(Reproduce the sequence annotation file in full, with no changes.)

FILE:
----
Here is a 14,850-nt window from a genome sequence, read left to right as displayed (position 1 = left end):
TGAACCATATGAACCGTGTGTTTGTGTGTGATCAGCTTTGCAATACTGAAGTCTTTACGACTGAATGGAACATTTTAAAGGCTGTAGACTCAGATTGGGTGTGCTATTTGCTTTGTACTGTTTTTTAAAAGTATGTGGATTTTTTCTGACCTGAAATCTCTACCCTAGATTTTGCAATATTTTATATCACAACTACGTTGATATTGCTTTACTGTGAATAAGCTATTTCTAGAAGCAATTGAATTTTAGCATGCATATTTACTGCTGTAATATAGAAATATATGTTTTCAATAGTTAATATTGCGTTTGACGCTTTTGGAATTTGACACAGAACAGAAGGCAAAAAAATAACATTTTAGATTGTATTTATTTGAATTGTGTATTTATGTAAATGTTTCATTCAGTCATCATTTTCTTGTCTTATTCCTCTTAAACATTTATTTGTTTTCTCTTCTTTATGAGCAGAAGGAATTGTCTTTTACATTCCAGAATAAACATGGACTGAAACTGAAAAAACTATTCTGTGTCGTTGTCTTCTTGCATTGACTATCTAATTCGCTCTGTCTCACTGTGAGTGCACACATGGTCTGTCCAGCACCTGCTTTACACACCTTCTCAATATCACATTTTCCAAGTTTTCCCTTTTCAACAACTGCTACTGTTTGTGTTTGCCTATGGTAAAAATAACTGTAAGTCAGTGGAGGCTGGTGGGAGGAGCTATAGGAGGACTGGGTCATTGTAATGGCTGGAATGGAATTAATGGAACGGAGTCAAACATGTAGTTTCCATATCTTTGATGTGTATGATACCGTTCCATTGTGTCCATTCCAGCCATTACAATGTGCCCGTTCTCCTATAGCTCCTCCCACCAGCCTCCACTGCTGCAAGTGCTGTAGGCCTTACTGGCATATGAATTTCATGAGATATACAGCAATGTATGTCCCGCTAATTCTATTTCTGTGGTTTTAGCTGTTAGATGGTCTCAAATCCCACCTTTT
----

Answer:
Here is a 14,850-nt window from a genome sequence, read left to right as displayed (position 1 = left end):
TGAACCATATGAACCGTGTGTTTGTGTGTGATCAGCTTTGCAATACTGAAGTCTTTACGACTGAATGGAACATTTTAAAGGCTGTAGACTCAGATTGGGTGTGCTATTTGCTTTGTACTGTTTTTTAAAAGTATGTGGATTTTTTCTGACCTGAAATCTCTACCCTAGATTTTGCAATATTTTATATCACAACTACGTTGATATTGCTTTACTGTGAATAAGCTATTTCTAGAAGCAATTGAATTTTAGCATGCATATTTACTGCTGTAATATAGAAATATATGTTTTCAATAGTTAATATTGCGTTTGACGCTTTTGGAATTTGACACAGAACAGAAGGCAAAAAAATAACATTTTAGATTGTATTTATTTGAATTGTGTATTTATGTAAATGTTTCATTCAGTCATCATTTTCTTGTCTTATTCCTCTTAAACATTTATTTGTTTTCTCTTCTTTATGAGCAGAAGGAATTGTCTTTTACATTCCAGAATAAACATGGACTGAAACTGAAAAAACTATTCTGTGTCGTTGTCTTCTTGCATTGACTATCTAATTCGCTCTGTCTCACTGTGAGTGCACACATGGTCTGTCCAGCACCTGCTTTACACACCTTCTCAATATCACATTTTCCAAGTTTTCCCTTTTCAACAACTGCTACTGTTTGTGTTTGCCTATGGTAAAAATAACTGTAAGTCAGTGGAGGCTGGTGGGAGGAGCTATAGGAGGACTGGGTCATTGTAATGGCTGGAATGGAATTAATGGAACGGAGTCAAACATGTAGTTTCCATATCTTTGATGTGTATGATACCGTTCCATTGTGTCCATTCCAGCCATTACAATGTGCCCGTTCTCCTATAGCTCCTCCCACCAGCCTCCACTGCTGCAAGTGCTGTAGGCCTTACTGGCATATGAATTTCATGAGATATACAGCAATGTATGTCCCGCTAATTCTATTTCTGTGGTTTTAGCTGTTAGATGGTCTCAAATCCCACCTTTT